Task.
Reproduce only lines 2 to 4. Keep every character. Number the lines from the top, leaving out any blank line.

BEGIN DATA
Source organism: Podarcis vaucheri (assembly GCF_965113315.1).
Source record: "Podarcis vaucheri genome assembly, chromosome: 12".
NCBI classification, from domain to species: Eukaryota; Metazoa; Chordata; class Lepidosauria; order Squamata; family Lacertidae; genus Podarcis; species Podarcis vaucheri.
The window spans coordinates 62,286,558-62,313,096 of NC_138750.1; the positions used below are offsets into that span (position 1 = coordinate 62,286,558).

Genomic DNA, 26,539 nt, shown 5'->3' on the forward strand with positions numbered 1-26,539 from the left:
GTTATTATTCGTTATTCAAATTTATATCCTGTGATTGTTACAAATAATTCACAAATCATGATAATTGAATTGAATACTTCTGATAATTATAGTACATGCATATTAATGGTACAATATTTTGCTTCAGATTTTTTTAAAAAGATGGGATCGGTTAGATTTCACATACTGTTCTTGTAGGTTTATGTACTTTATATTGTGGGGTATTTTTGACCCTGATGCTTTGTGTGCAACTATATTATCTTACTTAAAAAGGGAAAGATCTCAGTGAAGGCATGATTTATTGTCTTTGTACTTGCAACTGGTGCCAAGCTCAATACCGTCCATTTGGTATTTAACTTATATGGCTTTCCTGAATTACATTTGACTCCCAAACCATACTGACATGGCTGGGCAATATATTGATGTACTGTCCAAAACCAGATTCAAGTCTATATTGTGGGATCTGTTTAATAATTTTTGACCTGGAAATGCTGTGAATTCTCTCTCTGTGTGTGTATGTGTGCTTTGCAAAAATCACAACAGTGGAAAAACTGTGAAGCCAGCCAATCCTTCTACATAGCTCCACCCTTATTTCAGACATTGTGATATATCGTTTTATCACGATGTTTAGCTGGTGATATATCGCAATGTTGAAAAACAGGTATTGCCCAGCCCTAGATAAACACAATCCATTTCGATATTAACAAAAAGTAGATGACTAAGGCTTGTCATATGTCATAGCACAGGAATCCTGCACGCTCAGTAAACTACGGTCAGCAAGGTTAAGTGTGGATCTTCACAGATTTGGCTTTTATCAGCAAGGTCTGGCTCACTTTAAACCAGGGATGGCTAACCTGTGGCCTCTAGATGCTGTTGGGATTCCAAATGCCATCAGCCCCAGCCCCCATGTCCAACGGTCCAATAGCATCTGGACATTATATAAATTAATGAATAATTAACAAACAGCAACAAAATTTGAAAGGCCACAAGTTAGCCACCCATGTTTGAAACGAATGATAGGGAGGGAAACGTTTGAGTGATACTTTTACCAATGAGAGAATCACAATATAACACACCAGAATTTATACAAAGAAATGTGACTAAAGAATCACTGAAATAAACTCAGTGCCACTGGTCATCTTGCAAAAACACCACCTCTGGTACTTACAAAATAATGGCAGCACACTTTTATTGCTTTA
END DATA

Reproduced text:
Source record: "Podarcis vaucheri genome assembly, chromosome: 12".
NCBI classification, from domain to species: Eukaryota; Metazoa; Chordata; class Lepidosauria; order Squamata; family Lacertidae; genus Podarcis; species Podarcis vaucheri.
The window spans coordinates 62,286,558-62,313,096 of NC_138750.1; the positions used below are offsets into that span (position 1 = coordinate 62,286,558).